THE ANDROMEDA STRAIN, by Michael Crichton, was the first novel published by Crichton under his actual name. He had published previously under a variety of pen names. His reason for publishing under other names…he was a medical student at Harvard and was actually thinking he might practice medicine someday and didn’t want his patients to know that he was writing on the side. This must have been a “thing” in that era because it strikes me that wouldn’t phase anyone now.

However, Crichton soon after became a best-selling author and gave up the idea of practicing medicine.

I read this novel because of a recommendation by a friend during Covid19…

Do I recommend this novel? No, I don’t and here are 5 reasons why:

  1. The novel puts forward an interesting premise, but not fully baked (I am pretty sure this novel would never get published today)
  2. Bland main characters. It’s hard to keep them straight, they all seem like the same guy (except they attended different Ivy League schools and have slightly different occupations)
  3. So-so tension, but nothing like one of his better books, Jurassic Park, for example
  4. Characters are all white dudes in lab coats and even the non lab-coat characters are all white dudes. *note…when THE ANDROMEDA STRAIN was turned into a film in 1971, the screenwriter changed one of the dudes to a female…even in the 70s the character line-up was thought to be way too monochromatic.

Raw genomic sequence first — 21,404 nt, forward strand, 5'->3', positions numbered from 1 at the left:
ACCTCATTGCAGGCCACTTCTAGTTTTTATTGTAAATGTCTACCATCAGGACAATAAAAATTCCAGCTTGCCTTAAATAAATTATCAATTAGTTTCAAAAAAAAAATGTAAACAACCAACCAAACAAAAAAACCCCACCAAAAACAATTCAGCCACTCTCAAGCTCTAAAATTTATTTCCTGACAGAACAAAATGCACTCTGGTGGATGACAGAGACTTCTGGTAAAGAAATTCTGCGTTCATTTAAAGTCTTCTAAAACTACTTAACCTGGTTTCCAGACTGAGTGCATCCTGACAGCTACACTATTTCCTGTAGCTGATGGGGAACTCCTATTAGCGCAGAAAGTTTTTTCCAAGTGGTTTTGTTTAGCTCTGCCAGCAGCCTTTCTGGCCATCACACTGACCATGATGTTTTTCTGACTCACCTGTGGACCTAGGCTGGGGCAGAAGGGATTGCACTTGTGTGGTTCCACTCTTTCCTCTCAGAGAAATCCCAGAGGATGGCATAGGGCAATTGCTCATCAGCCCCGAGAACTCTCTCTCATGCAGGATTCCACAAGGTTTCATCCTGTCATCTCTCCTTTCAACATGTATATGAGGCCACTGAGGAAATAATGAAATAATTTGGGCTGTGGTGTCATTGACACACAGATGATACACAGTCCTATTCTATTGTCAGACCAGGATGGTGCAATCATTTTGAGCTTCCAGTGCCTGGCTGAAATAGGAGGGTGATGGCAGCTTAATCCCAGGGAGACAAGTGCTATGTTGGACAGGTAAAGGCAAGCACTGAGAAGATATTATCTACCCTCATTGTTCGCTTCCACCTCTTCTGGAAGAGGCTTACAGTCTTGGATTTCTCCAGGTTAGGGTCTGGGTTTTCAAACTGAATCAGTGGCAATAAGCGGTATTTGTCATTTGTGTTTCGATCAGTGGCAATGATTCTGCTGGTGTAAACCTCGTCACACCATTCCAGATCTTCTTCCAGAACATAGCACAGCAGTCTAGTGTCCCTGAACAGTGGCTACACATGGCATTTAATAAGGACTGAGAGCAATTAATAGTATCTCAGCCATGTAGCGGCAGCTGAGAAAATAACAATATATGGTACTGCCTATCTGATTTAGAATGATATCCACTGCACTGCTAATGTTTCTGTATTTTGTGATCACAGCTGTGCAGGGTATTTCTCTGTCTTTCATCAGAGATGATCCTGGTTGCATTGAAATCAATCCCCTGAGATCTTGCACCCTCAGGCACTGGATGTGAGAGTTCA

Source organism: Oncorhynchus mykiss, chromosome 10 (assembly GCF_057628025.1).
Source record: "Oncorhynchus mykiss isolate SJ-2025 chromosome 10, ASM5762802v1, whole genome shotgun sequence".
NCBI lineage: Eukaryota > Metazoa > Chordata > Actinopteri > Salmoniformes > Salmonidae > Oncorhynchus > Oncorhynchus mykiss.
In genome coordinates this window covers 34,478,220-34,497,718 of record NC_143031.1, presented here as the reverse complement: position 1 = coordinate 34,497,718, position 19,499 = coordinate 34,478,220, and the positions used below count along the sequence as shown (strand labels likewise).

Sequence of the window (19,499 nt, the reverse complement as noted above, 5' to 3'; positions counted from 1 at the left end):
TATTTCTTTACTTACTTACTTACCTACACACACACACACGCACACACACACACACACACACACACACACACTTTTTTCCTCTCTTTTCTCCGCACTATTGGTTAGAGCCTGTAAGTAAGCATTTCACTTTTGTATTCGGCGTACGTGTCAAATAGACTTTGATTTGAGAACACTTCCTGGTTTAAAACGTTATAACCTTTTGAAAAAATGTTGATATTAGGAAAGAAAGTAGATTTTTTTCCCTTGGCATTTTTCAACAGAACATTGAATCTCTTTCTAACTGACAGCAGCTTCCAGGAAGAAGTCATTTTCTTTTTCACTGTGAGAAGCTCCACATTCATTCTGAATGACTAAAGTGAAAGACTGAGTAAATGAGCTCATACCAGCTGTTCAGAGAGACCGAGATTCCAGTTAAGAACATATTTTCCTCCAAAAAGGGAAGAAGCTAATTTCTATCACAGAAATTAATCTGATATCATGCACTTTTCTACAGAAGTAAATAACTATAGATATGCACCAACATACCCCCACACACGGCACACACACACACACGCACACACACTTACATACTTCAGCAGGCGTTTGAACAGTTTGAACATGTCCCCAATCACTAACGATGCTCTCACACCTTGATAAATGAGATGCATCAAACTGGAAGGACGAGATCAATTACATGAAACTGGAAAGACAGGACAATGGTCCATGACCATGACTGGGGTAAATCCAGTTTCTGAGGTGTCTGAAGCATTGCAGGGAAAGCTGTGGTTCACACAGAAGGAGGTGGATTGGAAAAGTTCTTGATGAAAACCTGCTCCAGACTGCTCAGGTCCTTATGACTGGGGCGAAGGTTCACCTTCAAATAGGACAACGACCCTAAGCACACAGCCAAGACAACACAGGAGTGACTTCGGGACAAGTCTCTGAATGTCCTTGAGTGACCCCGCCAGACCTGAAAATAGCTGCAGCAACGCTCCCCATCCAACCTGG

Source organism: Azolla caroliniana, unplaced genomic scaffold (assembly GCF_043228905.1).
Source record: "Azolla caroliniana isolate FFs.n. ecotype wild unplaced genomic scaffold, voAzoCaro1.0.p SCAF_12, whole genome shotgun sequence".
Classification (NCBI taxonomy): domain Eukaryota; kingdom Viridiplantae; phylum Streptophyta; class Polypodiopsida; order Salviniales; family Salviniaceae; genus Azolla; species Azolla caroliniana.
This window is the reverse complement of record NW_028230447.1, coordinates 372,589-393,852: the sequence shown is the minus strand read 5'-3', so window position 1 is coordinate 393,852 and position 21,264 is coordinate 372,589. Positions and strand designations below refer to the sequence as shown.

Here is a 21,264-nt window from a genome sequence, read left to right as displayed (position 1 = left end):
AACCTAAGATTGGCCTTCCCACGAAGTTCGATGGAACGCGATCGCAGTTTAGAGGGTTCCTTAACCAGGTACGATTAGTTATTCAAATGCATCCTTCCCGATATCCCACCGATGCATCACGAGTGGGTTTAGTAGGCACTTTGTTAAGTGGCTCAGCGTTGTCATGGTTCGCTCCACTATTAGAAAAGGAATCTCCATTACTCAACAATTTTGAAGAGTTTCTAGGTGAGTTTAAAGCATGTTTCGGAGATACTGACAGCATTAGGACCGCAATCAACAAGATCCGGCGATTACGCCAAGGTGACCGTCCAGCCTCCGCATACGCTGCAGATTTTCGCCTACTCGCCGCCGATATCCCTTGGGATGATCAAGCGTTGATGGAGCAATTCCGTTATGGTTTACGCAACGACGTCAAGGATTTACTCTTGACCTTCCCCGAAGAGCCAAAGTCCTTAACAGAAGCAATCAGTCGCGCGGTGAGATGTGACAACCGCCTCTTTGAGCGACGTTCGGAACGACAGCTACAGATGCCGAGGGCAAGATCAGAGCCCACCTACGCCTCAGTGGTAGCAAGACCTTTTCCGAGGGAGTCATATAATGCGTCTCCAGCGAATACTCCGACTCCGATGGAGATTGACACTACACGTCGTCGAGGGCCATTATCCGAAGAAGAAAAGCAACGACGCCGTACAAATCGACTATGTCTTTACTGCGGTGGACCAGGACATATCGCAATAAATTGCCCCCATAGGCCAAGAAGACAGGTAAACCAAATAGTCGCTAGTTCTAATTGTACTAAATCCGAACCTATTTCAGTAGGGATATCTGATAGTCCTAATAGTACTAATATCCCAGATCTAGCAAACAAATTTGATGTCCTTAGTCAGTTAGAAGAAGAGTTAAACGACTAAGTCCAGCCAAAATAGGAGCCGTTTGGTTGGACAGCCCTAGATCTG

5. Too much data and exposition and not enough heart. I felt nothing for all the people (except for the infant…who seems to be completely neglected)

Longer Review…

Crichton, who passed in 2008

So…this novel became a best-seller and gave rise to a film that bears the same title. Both were hits/made a lot of money. In fact, this book catapulted Crichton’s career. I can only surmise that there was a great hunger for techno-thrillers at the time and that Crichton scratched an itch that had be itching for a long time.

The funny thing is, immediately following this read, I’m consuming Philip K. Dick’s, DO ANDROIDS DREAM OF ELECTRIC SHEEP and I am so wowed by the writing and how different it is from Crichton’s. Dick knew how to flesh out a character. Crichton did not, at least he didn’t yet. He got much better at it in subsequent novels, many of which I have enjoyed.

So, let me just nit-pick a little…

If I was ever to teach a writing class on the development of a writer…I might choose Crichton and force my class to read this book and then give them the pleasure of Jurassic Park as examples of how one gets better at the craft. THE ANDROMEDA STRAIN almost feels like a “freshman novel”, that novel written by an aspiring author who has one great idea, but can’t quite figure out how to tell the story.

In that class, I would also ask the students to read DO ANDROIDS DREAM OF ELECTRIC SHEEP, by Philip K. Dick, written in the same era.

There is a reason that BLADE RUNNER, a brilliant film and subsequent franchise, emerged out of Dick’s novel, published in 1968, one year before THE ANDROMEDA STRAIN.

The character of Rick Deckard is brilliantly written, fleshed out. The reader feels his pain, his angst, his story as he/she reads. Not only that, the secondary characters are complex, mysterious and full of emotion even when Dick writes about androids. His androids seem more human than Crichton’s actual human characters.

I do believe that Crichton saw his errors and improved immensely, but it will be a mystery to me for a long time that this book, THE ANDROMEDA STRAIN, was published and was sold and was read by so many, including me!

If for some reason you want to buy this book, click here.

To watch the film via Amazon Prime, click here.

 

 

 

 

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